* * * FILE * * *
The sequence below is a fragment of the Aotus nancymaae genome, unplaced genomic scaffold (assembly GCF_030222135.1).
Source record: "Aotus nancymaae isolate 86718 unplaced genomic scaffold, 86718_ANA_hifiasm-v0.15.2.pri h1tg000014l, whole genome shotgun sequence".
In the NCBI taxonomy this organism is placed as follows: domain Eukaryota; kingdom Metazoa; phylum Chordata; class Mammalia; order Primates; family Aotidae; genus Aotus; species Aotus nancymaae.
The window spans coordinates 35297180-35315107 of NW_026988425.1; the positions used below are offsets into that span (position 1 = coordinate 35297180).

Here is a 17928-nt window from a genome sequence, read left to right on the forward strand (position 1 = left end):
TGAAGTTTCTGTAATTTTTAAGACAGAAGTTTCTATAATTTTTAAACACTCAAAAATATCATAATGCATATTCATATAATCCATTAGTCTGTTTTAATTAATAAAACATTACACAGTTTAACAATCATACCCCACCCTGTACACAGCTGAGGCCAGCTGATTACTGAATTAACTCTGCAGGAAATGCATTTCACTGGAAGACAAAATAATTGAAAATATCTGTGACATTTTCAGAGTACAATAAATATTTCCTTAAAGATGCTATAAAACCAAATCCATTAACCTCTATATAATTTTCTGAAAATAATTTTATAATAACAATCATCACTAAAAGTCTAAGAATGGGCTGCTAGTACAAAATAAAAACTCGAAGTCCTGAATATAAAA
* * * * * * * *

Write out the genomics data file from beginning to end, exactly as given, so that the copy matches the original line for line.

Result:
The sequence below is a fragment of the Aotus nancymaae genome, unplaced genomic scaffold (assembly GCF_030222135.1).
Source record: "Aotus nancymaae isolate 86718 unplaced genomic scaffold, 86718_ANA_hifiasm-v0.15.2.pri h1tg000014l, whole genome shotgun sequence".
In the NCBI taxonomy this organism is placed as follows: domain Eukaryota; kingdom Metazoa; phylum Chordata; class Mammalia; order Primates; family Aotidae; genus Aotus; species Aotus nancymaae.
The window spans coordinates 35297180-35315107 of NW_026988425.1; the positions used below are offsets into that span (position 1 = coordinate 35297180).

Here is a 17928-nt window from a genome sequence, read left to right on the forward strand (position 1 = left end):
TGAAGTTTCTGTAATTTTTAAGACAGAAGTTTCTATAATTTTTAAACACTCAAAAATATCATAATGCATATTCATATAATCCATTAGTCTGTTTTAATTAATAAAACATTACACAGTTTAACAATCATACCCCACCCTGTACACAGCTGAGGCCAGCTGATTACTGAATTAACTCTGCAGGAAATGCATTTCACTGGAAGACAAAATAATTGAAAATATCTGTGACATTTTCAGAGTACAATAAATATTTCCTTAAAGATGCTATAAAACCAAATCCATTAACCTCTATATAATTTTCTGAAAATAATTTTATAATAACAATCATCACTAAAAGTCTAAGAATGGGCTGCTAGTACAAAATAAAAACTCGAAGTCCTGAATATAAAA